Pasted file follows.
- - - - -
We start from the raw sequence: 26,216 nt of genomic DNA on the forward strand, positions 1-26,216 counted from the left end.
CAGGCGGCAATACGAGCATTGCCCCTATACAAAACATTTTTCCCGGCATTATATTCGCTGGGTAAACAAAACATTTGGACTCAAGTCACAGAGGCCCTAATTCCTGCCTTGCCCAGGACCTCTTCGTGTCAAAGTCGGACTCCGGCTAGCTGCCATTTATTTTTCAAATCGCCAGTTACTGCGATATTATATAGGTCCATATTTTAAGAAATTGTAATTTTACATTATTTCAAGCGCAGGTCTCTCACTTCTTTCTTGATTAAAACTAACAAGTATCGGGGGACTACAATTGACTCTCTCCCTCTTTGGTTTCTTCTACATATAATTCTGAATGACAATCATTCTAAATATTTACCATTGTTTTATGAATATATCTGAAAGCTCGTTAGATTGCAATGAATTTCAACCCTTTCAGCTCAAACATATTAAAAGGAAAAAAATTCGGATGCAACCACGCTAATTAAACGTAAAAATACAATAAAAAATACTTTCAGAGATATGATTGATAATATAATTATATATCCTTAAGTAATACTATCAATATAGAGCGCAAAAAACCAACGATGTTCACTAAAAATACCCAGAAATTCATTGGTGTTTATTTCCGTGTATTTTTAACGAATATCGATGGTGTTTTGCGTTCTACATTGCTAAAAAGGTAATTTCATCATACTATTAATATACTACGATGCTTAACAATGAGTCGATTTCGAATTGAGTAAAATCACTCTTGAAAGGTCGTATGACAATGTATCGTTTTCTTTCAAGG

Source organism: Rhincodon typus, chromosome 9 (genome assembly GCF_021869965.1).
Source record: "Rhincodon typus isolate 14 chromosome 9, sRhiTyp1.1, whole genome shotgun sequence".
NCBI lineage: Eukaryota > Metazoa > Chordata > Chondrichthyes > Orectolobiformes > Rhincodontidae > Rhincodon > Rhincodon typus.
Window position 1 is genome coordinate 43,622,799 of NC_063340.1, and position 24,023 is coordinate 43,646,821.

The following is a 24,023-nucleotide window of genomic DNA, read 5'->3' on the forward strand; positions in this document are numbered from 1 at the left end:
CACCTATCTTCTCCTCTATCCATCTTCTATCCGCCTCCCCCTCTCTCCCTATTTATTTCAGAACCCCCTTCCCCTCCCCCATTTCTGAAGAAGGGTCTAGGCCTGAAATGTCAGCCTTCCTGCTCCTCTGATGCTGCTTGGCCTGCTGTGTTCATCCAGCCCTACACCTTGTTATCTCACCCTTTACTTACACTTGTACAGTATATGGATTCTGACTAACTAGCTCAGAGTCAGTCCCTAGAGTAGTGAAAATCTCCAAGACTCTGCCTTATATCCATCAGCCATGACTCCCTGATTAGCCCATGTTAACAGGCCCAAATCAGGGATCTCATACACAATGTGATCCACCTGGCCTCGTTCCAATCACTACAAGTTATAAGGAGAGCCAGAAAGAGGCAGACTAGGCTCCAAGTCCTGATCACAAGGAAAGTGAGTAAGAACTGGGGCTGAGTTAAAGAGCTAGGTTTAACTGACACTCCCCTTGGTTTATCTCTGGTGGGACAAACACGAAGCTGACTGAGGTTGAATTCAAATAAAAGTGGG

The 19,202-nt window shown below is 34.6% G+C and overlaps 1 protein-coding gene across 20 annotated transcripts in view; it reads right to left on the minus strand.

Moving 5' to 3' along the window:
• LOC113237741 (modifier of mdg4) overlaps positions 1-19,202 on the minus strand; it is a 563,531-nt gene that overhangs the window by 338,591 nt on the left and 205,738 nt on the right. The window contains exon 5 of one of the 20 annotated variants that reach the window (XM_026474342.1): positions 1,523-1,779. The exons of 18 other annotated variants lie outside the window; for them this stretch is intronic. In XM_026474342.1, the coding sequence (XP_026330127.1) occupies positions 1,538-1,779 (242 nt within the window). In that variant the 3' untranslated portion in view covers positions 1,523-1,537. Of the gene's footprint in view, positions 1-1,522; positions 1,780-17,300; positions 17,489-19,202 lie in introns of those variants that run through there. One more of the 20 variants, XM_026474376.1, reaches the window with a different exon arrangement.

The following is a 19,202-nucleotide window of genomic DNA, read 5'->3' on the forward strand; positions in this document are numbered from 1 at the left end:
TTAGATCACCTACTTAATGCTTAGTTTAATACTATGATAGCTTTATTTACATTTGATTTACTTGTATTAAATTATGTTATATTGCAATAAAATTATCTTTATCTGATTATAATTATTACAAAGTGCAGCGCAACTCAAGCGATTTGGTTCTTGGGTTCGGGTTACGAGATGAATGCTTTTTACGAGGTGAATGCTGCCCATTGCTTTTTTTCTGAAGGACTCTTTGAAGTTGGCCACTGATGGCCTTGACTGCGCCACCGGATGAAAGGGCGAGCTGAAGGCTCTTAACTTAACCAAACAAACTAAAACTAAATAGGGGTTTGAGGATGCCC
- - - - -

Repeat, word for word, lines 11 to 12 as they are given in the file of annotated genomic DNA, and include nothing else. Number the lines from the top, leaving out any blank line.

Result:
• LOC113237741 (modifier of mdg4) overlaps positions 1-19,202 on the minus strand; it is a 563,531-nt gene that overhangs the window by 338,591 nt on the left and 205,738 nt on the right. The window contains exon 5 of one of the 20 annotated variants that reach the window (XM_026474342.1): positions 1,523-1,779. The exons of 18 other annotated variants lie outside the window; for them this stretch is intronic. In XM_026474342.1, the coding sequence (XP_026330127.1) occupies positions 1,538-1,779 (242 nt within the window). In that variant the 3' untranslated portion in view covers positions 1,523-1,537. Of the gene's footprint in view, positions 1-1,522; positions 1,780-17,300; positions 17,489-19,202 lie in introns of those variants that run through there. One more of the 20 variants, XM_026474376.1, reaches the window with a different exon arrangement.

The following is a 19,202-nucleotide window of genomic DNA, read 5'->3' on the forward strand; positions in this document are numbered from 1 at the left end: